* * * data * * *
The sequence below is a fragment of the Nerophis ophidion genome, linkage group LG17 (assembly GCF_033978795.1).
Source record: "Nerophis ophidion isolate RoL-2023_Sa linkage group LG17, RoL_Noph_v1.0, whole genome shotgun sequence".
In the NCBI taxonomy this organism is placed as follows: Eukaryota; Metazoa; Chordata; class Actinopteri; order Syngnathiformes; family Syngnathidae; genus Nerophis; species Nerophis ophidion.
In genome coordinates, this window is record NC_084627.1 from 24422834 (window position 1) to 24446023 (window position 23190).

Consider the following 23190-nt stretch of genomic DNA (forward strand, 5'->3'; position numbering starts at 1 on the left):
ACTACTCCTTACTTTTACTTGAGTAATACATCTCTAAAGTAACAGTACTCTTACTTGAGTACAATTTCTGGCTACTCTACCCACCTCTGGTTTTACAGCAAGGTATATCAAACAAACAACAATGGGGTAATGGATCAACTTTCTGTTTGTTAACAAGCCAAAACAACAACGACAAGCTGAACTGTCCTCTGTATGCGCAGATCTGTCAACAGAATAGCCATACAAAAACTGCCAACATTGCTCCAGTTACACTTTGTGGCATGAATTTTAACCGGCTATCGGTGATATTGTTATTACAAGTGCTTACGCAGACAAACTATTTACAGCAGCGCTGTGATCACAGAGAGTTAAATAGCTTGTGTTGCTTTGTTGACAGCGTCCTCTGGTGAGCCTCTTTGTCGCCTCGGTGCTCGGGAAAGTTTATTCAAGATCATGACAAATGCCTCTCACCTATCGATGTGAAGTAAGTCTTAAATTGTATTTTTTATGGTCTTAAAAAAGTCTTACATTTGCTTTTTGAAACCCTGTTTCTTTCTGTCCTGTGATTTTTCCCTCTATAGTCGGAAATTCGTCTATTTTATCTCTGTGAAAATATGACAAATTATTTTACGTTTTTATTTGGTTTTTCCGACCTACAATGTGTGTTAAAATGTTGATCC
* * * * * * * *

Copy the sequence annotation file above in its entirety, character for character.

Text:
The sequence below is a fragment of the Nerophis ophidion genome, linkage group LG17 (assembly GCF_033978795.1).
Source record: "Nerophis ophidion isolate RoL-2023_Sa linkage group LG17, RoL_Noph_v1.0, whole genome shotgun sequence".
In the NCBI taxonomy this organism is placed as follows: Eukaryota; Metazoa; Chordata; class Actinopteri; order Syngnathiformes; family Syngnathidae; genus Nerophis; species Nerophis ophidion.
In genome coordinates, this window is record NC_084627.1 from 24422834 (window position 1) to 24446023 (window position 23190).

Consider the following 23190-nt stretch of genomic DNA (forward strand, 5'->3'; position numbering starts at 1 on the left):
ACTACTCCTTACTTTTACTTGAGTAATACATCTCTAAAGTAACAGTACTCTTACTTGAGTACAATTTCTGGCTACTCTACCCACCTCTGGTTTTACAGCAAGGTATATCAAACAAACAACAATGGGGTAATGGATCAACTTTCTGTTTGTTAACAAGCCAAAACAACAACGACAAGCTGAACTGTCCTCTGTATGCGCAGATCTGTCAACAGAATAGCCATACAAAAACTGCCAACATTGCTCCAGTTACACTTTGTGGCATGAATTTTAACCGGCTATCGGTGATATTGTTATTACAAGTGCTTACGCAGACAAACTATTTACAGCAGCGCTGTGATCACAGAGAGTTAAATAGCTTGTGTTGCTTTGTTGACAGCGTCCTCTGGTGAGCCTCTTTGTCGCCTCGGTGCTCGGGAAAGTTTATTCAAGATCATGACAAATGCCTCTCACCTATCGATGTGAAGTAAGTCTTAAATTGTATTTTTTATGGTCTTAAAAAAGTCTTACATTTGCTTTTTGAAACCCTGTTTCTTTCTGTCCTGTGATTTTTCCCTCTATAGTCGGAAATTCGTCTATTTTATCTCTGTGAAAATATGACAAATTATTTTACGTTTTTATTTGGTTTTTCCGACCTACAATGTGTGTTAAAATGTTGATCC